(Reuters) -Rogers Communications said on Saturday that its services were close to fully operational after a massive outage it blamed on a router malfunction after maintenance work.
The outage at one of Canada’s biggest telecom operators shut banking, transport and government access for millions of people.
“We now believe we’ve narrowed the cause to a network system failure following a maintenance update in our core network, which caused some of our routers to malfunction early Friday morning,” Rogers’ Chief Executive Officer Tony Staffieri said in a statement.
Canadians crowded into cafes and public libraries that still had internet access and hovered outside hotels to catch a signal on Friday. The country’s border services agency said the outage affected its mobile app for incoming travelers while cashless payment systems stopped working. Police across Canada said some callers could not reach emergency services via 911 calls.
The interruption, Rogers’ second in 15 months, drew fury from Canadians and calls for the government to expand competition in the telecom sector.
With about 10 million wireless subscribers and 2.25 million retail internet subscribers, Rogers is the top provider in Ontario, Canada’s most populous province and home to its biggest city, Toronto. Rogers, BCE Inc and Telus Corp control 90% of the market share in Canada.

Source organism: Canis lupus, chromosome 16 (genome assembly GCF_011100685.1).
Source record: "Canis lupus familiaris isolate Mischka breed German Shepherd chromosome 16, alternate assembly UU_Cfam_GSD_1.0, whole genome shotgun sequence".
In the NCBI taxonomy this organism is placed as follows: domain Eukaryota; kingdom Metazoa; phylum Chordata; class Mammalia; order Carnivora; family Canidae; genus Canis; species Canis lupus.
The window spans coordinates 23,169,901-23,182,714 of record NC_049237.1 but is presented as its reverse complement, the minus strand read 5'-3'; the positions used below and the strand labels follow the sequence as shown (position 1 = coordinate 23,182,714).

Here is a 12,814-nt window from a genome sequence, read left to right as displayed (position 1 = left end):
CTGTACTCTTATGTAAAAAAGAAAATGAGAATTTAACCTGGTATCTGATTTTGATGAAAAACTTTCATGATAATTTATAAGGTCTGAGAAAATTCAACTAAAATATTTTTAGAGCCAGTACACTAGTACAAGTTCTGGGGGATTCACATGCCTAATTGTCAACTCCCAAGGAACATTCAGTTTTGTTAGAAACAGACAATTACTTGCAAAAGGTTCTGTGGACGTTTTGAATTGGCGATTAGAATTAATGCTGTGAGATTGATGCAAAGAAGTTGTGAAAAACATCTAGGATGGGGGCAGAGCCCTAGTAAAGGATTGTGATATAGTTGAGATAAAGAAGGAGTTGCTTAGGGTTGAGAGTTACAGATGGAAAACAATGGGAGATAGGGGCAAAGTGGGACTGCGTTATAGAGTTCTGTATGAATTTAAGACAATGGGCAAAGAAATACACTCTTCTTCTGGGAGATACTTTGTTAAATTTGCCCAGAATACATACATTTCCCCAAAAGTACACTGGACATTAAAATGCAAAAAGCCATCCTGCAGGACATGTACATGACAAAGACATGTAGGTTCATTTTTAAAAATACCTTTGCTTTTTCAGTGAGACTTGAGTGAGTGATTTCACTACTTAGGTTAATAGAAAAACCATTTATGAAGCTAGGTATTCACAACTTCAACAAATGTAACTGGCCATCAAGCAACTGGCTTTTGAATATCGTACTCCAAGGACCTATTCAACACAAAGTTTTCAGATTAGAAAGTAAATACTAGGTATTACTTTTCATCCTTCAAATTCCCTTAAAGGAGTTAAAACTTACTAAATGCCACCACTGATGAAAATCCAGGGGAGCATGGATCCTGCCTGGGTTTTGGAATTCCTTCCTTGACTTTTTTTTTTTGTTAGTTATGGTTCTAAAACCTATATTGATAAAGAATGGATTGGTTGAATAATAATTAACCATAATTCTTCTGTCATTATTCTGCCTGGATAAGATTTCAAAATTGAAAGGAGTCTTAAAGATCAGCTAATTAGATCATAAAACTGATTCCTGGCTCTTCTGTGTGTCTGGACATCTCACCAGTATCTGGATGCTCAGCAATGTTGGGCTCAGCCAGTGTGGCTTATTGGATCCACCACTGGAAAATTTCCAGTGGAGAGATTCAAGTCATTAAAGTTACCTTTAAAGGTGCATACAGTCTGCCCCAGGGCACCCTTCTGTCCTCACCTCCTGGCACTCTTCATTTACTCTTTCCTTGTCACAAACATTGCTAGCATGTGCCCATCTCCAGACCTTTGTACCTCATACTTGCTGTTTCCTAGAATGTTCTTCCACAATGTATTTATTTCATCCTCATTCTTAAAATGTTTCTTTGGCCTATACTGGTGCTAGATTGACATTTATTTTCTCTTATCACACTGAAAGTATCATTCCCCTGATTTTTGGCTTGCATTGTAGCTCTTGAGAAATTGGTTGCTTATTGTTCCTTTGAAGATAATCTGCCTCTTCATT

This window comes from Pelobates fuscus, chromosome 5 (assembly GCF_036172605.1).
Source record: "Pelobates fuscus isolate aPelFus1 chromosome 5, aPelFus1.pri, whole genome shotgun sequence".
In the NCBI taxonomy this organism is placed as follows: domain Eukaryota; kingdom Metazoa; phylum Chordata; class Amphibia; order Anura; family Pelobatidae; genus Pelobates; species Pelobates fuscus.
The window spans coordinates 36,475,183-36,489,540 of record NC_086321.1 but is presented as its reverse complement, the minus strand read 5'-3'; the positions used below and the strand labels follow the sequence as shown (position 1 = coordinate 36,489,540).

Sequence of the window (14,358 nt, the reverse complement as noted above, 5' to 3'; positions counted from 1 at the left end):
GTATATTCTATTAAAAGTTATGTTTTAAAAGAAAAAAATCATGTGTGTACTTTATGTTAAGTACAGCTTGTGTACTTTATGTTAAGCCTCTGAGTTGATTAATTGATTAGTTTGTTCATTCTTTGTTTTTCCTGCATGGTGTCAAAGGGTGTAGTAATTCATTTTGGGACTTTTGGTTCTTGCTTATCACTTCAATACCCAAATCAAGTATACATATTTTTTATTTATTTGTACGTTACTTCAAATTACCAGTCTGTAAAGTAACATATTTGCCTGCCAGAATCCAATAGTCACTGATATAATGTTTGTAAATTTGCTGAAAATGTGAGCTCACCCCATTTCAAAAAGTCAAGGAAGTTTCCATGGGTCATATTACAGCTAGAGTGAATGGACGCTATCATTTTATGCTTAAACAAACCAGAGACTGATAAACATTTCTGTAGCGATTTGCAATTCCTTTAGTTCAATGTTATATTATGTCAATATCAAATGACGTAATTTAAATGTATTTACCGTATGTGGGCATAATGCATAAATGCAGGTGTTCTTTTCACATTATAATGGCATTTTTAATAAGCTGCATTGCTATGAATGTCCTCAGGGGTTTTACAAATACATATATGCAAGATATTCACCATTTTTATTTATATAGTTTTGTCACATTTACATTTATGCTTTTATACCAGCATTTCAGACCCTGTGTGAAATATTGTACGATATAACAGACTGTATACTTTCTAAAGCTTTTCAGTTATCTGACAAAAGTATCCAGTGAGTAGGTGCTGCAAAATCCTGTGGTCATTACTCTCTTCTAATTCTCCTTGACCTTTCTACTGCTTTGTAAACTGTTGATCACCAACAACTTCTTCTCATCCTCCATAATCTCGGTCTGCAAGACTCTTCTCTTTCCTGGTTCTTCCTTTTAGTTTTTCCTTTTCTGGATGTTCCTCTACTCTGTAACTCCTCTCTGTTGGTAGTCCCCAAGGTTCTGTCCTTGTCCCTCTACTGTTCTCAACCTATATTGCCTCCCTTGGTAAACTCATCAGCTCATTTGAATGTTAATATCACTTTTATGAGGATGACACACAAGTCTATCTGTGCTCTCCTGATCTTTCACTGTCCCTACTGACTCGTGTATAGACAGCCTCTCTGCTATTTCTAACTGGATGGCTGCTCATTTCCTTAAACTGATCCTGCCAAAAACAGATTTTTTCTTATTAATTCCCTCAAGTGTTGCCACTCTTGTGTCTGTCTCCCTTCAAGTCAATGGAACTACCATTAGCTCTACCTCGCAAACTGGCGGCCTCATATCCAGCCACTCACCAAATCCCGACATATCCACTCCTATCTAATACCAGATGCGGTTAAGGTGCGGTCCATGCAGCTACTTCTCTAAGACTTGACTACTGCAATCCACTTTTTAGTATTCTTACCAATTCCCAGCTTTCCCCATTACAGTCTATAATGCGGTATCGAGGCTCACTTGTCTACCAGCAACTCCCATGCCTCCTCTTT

Financial institutions and banks, including Toronto-Dominion Bank and Bank Of Montreal, said on Friday that the outage disrupted their services. Royal Bank of Canada said its ATMs and online banking services were affected.
In the statement, Staffieri said the company would “proactively” credit customers affected on Friday and invest in its network and technology.
Last year, Rogers attributed a major outage on a glitch linked to an Ericsson software upgrade.
Ericsson said on Saturday that it was aware of the outage and was in regular communication with the company to restore service.
Critics said the outage demonstrated a need for more competition in telecoms, adding to the criticism over the company’s industrial dominance.
Earlier this year, Canada’s competition bureau blocked Rogers’ attempt to take over rival Shaw Communications in a C$20 billion deal, saying it would hamper competition in a country where telecom rates are some of the world’s highest. The merger still awaits a final verdict.
(Reporting by Akanksha Khushi in Bengaluru; Additional reporting by Supantha Mukherjee in Stockholm; Editing by Alison Williams, Diane Craft and Chris Reese)